Case mapping is used to handle the mapping of upper-case, lower-case, and title case characters for a given language. Case is a normative property of characters in specific alphabets (e.g. Latin, Greek, Cyrillic, Armenian, and archaic Georgian) whereby characters are considered to be variants of a single letter. ICU refers to these variants, which may differ markedly in shape and size, as uppercase letters (also known as capital or majuscule) and lower-case letters (also known as small or minuscule). Alphabets with case differences are called bicameral and alphabets without case differences are called unicameral.
Due to the inclusion of certain composite characters for compatibility, such as the Latin capital letter 'DZ' (\u01F1 'DZ'), there is a third case called title case. Title case is used to capitalize the first character of a word such as the Latin capital letter 'D' with small letter 'z' ( \u01F2 'Dz'). The term "title case" can also be used to refer to words whose first letter is an uppercase or title case letter and the rest are lowercase letters. However, not all words in the title of a document or first words in a sentence will be title case. The use of title case words is language dependent. For example, in English, "Taming of the Shrew" would be the appropriate capitalization and not "Taming Of The Shrew".
Sample code is available in the ICU source code library at icu/source/samples/ustring/ustring.cpp .
Please refer to The Unicode Standard for more information about case mapping:
The general case mapping in ICU is non-language based and a 1 to 1 generic character map.
A character is considered to have a lowercase, uppercase, or title case equivalent if there is a respective "simple" case mapping specified for the character in the Unicode Character Database (UnicodeData.txt). If a character has no mapping equivalent, the result is the character itself.
The APIs provided for the general case mapping, located in uchar.h file, handles only single characters of type UChar32 and returns only single characters. To convert a string to a non-language based specific case, use the APIs in either the unistr.h or ustring.h files with a NULL argument locale.
There are different case mappings for different locales. For instance, unlike English, the character Latin small letter 'i' in Turkish has an equivalent Latin capital letter 'I' with dot above ( \u0130 'İ').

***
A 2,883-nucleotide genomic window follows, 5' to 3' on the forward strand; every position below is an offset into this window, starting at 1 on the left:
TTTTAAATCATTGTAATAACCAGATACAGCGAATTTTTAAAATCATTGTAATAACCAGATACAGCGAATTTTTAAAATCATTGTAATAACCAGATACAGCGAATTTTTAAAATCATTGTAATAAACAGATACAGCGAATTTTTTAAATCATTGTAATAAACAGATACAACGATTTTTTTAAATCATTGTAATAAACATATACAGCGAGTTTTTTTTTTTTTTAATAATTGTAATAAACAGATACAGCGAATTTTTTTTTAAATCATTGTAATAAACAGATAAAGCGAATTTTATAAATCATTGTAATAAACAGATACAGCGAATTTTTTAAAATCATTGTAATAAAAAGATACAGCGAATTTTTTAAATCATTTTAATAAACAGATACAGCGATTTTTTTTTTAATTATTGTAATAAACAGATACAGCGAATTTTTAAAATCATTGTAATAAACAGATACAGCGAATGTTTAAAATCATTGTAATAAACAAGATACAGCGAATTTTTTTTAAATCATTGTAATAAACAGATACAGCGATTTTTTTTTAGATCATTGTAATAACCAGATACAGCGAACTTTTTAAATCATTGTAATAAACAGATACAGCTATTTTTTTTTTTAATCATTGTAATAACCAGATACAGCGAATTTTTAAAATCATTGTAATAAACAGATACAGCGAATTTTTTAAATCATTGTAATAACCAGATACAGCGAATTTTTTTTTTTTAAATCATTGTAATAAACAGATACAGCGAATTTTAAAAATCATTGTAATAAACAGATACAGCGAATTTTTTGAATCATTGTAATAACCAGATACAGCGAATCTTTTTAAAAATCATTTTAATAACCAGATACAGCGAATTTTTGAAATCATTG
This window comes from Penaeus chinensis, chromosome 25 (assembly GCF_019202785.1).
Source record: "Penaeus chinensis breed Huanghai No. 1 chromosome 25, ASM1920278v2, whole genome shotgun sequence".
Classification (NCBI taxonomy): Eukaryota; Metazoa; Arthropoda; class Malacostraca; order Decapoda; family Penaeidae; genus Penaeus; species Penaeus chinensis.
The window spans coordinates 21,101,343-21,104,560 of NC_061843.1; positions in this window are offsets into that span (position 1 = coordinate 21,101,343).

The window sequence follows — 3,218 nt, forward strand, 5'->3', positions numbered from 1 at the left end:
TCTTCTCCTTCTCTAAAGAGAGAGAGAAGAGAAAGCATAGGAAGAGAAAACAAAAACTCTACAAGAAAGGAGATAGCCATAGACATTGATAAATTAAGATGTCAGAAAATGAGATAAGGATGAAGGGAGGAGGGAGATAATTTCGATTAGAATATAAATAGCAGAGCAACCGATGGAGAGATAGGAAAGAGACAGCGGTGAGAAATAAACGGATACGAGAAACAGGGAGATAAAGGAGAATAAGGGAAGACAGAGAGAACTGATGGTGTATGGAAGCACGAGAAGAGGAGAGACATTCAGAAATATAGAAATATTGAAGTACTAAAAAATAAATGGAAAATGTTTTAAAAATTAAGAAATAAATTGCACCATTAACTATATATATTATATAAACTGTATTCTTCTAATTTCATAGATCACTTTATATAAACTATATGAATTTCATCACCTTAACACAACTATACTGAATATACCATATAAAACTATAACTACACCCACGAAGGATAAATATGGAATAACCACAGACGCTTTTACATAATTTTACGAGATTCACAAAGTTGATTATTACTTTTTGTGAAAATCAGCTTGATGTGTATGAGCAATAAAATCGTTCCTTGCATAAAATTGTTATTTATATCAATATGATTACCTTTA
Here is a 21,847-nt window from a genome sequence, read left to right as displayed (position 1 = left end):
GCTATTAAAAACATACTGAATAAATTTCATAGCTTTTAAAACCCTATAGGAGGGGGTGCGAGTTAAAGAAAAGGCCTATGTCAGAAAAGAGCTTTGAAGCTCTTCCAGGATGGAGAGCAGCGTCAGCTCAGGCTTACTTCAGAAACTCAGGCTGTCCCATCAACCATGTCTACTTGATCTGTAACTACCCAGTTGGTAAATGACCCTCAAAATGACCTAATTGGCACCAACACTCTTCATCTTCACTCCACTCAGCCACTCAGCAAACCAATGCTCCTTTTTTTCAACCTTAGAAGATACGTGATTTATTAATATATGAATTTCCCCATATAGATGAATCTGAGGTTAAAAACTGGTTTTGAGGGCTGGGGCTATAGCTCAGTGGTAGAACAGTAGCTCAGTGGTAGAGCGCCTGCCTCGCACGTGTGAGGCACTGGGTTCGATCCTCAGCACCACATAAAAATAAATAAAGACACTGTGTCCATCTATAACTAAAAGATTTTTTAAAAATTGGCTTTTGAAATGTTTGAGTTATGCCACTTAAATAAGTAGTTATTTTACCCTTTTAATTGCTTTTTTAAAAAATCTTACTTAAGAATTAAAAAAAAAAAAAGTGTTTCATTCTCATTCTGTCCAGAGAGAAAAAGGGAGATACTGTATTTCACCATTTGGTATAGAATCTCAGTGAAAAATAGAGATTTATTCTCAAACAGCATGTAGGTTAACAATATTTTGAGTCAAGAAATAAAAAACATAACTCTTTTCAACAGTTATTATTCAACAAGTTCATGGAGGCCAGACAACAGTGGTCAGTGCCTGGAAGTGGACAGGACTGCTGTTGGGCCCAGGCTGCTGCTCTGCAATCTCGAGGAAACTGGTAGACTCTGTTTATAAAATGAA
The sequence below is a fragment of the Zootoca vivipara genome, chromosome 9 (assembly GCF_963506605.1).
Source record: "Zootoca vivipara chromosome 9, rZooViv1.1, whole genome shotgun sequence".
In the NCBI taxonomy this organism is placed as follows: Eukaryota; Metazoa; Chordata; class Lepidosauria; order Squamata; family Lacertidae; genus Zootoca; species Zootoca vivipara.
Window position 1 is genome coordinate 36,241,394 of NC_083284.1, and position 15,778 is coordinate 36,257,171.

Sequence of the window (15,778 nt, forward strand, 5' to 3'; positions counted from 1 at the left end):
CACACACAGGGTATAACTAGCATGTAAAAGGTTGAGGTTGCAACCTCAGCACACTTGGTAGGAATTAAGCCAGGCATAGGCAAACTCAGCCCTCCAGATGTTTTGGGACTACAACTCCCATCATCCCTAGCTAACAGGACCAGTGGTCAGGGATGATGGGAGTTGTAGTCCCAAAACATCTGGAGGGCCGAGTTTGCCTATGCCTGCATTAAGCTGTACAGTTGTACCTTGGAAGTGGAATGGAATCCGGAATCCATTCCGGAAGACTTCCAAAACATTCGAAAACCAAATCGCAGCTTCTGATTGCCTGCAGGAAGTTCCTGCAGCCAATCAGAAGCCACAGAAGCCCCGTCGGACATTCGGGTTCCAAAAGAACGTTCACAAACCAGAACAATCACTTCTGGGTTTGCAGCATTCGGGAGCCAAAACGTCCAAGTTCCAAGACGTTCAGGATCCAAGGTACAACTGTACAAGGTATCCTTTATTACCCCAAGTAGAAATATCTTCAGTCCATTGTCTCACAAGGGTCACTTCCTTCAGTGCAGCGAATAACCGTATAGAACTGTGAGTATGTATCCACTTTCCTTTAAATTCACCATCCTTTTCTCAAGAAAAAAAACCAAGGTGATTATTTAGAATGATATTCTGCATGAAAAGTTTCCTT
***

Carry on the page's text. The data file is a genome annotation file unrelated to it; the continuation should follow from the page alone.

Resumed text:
Similar to the simple case mapping API, a character is considered to have a lowercase, uppercase or title case equivalent if there is a respective mapping specified for the character in the Unicode Character database (UnicodeData.txt). In the case where a character has no mapping equivalent, the result is the character itself.
To convert a string to a language based specific case, use the APIs in ustring.h and unistr.h with an intended argument locale.
ICU implements full Unicode string case mappings. In general,
Case folding maps strings to a canonical form where case differences are erased. Using the case folding API, ICU supports fast matches without regard to case in lookups, since only binary comparison is required.
The CaseFolding.txt file in the Unicode Character Database is used for performing locale-independent case folding. This text file is generated from the case mappings in the Unicode Character Database, using both the single-character and the multi-character mappings. The CaseFolding.txt file transforms all characters having different case forms into a common form. To compare two strings for non-case-sensitive matching, you can transform each string and then use a binary comparison. There are also functions to compare two strings case-insensitively using the same case folding data.
Unicode case folding is not context-sensitive. It is also not language-sensitive, although there is a flag for whether to apply special mappings for use with Turkic (Turkish/Azerbaijani) text data.
Character case folding APIs implementations are located in: